from the southeast (into the storm!) This, once again, was the first time I
ever felt strong inflow into a thunderstorm in Florida.

I later found out this storm produced golf balls in the city along with 4 to 5"
of rain in about an hour (flooding was minor - hey! this is FLORIDA).

Unfortunately, this storm outflowed out as it was heading out over the Indian
River, Since I was not interested in seeing waterspouts (tornadic or not), and
knowing that there were no more good storms along the warm frontal boundary
(this turned out to be false...details below), It was time to go find the sea
breeze boundary which was in Osceola county...

Calling back to the office from Holopaw (in Osceola county), I was advised by
the WCM that a supercell was in Polk county, one county to the west. I was also
advised that this storm had a history of producing softball size hail. I was
advised to take 441 south and intercept the storm in the Kenansville area. I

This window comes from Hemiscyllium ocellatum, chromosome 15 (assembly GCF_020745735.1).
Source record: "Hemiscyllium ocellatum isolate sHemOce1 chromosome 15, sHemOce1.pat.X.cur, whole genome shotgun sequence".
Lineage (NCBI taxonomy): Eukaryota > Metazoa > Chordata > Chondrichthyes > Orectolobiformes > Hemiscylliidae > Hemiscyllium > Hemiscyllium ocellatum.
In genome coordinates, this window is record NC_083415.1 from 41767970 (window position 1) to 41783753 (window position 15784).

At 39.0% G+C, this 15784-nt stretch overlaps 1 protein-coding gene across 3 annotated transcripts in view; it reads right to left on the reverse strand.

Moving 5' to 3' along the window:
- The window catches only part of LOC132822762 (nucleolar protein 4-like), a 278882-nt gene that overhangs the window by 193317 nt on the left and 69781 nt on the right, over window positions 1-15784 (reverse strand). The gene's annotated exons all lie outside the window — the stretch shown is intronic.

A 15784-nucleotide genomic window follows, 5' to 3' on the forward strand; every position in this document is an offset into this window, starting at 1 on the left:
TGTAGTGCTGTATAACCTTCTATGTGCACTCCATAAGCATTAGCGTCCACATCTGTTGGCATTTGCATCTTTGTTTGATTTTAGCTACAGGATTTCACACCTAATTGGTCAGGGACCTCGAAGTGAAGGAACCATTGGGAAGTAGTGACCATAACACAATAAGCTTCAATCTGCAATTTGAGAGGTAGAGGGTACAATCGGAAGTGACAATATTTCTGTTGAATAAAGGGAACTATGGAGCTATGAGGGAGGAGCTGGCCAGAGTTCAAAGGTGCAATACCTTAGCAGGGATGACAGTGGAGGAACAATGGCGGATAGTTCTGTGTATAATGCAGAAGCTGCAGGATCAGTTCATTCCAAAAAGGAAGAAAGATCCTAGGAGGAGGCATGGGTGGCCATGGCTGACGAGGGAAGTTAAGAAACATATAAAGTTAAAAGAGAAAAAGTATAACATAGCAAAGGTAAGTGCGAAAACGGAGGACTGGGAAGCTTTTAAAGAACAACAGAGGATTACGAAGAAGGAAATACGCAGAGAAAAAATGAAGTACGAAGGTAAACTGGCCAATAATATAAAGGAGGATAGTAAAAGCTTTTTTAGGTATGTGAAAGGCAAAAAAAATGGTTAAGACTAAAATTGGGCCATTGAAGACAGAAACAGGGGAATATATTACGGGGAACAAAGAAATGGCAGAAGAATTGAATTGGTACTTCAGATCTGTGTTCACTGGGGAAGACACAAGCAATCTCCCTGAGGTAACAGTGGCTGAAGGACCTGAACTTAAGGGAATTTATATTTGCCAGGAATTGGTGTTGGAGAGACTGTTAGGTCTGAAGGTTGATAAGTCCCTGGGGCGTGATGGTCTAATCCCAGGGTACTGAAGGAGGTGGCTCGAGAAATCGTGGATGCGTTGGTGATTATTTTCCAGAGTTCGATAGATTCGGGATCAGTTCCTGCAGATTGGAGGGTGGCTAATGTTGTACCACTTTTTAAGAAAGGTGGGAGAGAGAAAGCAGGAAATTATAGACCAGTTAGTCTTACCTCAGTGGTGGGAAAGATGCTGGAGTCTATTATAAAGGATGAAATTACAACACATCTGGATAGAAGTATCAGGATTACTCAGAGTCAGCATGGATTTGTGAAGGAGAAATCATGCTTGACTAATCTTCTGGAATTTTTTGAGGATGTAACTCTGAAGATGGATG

was told that the storm was moving to the east at about 30 mph and that I would
have to move immediately if I were to get in front of the storm.

I decided that if I encountered very heavy rain or large hail on my way south
that I would turn around. I was already aware that the storms were producing
large hail and did not want my automobile destroyed. Moving south just north of
the Kenansville area I encountered about 1 inch hail at exactly 5 pm (remember
this time). I continued to move south encountering moderate to heavy rain but
vis remainded rather good. What was eiry (sp) about this storm was the
lightning. I mever remember seeing so many lightning bolts hit within 1/2 of a
mile of me. I was watching nearly every CG, about 10 seconds apart, hit the
ground in front of me. As I began to get out of the rain I noticed a low cloud
deck to my immediate south. These low clouds were racing (and I mean RACING) to
the northwest...oh &@%$, I said. Sure enough when I cleared out I looked to my
west and there was a another large meso...about 1000 feet off the surface about
2 miles off in the distance. This meso showed strong rotation, but never did I
see a tornado with it as it moved to the east-southeast. Unfortunately, this
meso was eventually undercut by outflow.
(The storm above is on the NWS/MLBs homepage - http://sunmlb.nws.fit.edu